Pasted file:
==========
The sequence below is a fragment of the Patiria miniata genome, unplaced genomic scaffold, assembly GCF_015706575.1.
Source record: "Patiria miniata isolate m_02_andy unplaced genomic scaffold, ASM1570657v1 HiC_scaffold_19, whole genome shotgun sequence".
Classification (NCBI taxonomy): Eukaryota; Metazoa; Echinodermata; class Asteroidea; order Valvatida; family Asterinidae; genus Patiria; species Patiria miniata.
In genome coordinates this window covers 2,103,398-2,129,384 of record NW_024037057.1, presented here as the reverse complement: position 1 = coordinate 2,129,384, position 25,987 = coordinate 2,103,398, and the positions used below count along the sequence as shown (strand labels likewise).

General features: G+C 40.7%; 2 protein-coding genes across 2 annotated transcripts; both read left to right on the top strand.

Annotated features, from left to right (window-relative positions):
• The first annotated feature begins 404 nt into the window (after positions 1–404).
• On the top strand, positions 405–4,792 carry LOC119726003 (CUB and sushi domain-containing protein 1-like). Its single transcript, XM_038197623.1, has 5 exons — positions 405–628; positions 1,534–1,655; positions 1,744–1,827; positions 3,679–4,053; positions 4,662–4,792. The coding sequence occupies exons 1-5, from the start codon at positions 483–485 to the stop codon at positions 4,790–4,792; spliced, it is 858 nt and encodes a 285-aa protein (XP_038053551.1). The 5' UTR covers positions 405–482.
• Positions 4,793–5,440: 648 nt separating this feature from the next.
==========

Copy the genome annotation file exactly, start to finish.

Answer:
The sequence below is a fragment of the Patiria miniata genome, unplaced genomic scaffold, assembly GCF_015706575.1.
Source record: "Patiria miniata isolate m_02_andy unplaced genomic scaffold, ASM1570657v1 HiC_scaffold_19, whole genome shotgun sequence".
Classification (NCBI taxonomy): Eukaryota; Metazoa; Echinodermata; class Asteroidea; order Valvatida; family Asterinidae; genus Patiria; species Patiria miniata.
In genome coordinates this window covers 2,103,398-2,129,384 of record NW_024037057.1, presented here as the reverse complement: position 1 = coordinate 2,129,384, position 25,987 = coordinate 2,103,398, and the positions used below count along the sequence as shown (strand labels likewise).

General features: G+C 40.7%; 2 protein-coding genes across 2 annotated transcripts; both read left to right on the top strand.

Annotated features, from left to right (window-relative positions):
• The first annotated feature begins 404 nt into the window (after positions 1–404).
• On the top strand, positions 405–4,792 carry LOC119726003 (CUB and sushi domain-containing protein 1-like). Its single transcript, XM_038197623.1, has 5 exons — positions 405–628; positions 1,534–1,655; positions 1,744–1,827; positions 3,679–4,053; positions 4,662–4,792. The coding sequence occupies exons 1-5, from the start codon at positions 483–485 to the stop codon at positions 4,790–4,792; spliced, it is 858 nt and encodes a 285-aa protein (XP_038053551.1). The 5' UTR covers positions 405–482.
• Positions 4,793–5,440: 648 nt separating this feature from the next.